One Saturday morning early in my experience at Fivex3, Diego was coaching my deadlift. After observing a warm-up set, he said, “You need to stop babying the bar when you put it down.” What?!! I was so focused on my set up and the actual pull that I had little room left to think about how I was putting the bar down. In fact, I wasn’t even quite clear on what he meant. Primarily I was aiming to keep the bar tight and not to allow the iron plates make too much noise when they hit the floor. Every once in awhile, you’ll see video of someone pulling a heavy deadlift who then basically drops the bar back to the floor from the standing position rather than returning it properly. I did not want to be that person. It seems I was taking that concern a little too far. Diego explained that in putting the bar down so carefully and quietly, I was wasting energy, energy that I should be saving for my next pull. Having only ever seen me at the gym, a place where I am relatively comfortable and outgoing, he sort of laughed off my concern about being loud and said, “I get the feeling you make a lot of noise a lot of the time, … but in any case, sometimes we have to do things we don’t want to do, don’t we? You may need to make a little more noise with the bar than you want to in order to save energy.”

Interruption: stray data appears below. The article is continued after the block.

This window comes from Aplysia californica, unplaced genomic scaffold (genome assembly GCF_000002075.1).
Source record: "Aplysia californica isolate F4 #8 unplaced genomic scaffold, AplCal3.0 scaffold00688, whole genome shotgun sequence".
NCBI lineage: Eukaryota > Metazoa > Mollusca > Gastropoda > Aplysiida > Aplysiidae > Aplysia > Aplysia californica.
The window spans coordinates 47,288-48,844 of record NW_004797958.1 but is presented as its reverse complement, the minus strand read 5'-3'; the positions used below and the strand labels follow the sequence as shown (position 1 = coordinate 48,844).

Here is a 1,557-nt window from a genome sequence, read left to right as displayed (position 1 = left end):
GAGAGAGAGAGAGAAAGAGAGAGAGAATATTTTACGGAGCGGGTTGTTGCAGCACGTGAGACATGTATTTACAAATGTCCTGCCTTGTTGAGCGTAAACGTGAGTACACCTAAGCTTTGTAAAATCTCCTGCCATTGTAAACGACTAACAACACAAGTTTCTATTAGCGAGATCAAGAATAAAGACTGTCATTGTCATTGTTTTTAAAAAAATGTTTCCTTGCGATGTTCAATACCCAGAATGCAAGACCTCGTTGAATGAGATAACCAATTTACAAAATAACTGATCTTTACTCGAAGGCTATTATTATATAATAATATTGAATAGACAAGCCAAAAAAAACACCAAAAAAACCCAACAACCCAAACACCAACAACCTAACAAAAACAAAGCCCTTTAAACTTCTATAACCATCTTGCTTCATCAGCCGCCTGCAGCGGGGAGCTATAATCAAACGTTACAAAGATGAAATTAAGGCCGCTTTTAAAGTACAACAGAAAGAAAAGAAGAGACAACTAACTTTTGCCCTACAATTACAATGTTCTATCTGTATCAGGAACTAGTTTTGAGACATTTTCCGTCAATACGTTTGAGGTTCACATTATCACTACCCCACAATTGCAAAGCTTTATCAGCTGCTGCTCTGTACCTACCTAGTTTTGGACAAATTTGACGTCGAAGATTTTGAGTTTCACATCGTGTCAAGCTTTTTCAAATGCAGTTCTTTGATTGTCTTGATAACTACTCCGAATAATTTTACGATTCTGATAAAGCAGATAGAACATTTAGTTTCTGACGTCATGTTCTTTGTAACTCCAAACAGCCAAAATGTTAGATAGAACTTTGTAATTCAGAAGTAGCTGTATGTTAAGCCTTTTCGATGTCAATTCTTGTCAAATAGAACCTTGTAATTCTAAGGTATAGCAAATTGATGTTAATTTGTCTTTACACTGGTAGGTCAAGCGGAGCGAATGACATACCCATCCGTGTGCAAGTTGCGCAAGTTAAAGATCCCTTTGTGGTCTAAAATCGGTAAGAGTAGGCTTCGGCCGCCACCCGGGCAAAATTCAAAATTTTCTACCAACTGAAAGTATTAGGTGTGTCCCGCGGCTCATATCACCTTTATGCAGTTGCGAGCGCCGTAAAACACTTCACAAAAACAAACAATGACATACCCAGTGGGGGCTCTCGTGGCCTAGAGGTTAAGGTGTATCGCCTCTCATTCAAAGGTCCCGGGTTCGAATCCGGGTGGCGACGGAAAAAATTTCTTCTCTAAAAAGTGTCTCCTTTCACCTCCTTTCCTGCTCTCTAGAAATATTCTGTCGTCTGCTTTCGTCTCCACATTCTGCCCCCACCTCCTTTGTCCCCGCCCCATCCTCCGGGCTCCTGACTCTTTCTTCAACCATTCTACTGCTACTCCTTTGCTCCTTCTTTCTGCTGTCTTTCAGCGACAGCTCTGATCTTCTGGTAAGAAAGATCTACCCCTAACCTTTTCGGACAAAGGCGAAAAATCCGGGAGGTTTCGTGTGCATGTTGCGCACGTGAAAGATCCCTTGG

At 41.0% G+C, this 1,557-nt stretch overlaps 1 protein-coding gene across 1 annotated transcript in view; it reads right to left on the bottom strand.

It seems that life frequently goes this way too. Like the mental checklist of set-up cues I ran through for my deadlift, we often we have lists of the important tasks we must accomplish, items that demand our attention. Just as I was oblivious to the effort I was wasting trying to keep the bar quiet, we may not give much attention to the time and energy we spend just spinning our wheels or by being a little too concerned about making some noise. Often, when life gets really busy, the things we need to do to restore our energy, the things that preserve our good health, don’t even make the list. In a world where we tend to focus on the equivalent of our next big pull, sometimes it takes a coach to remind us that conserving energy and using down-time to recover are important too. It’s at least worth a quick review. Where in your life are you wasting energy? Where are you shortchanging yourself on needed down-time?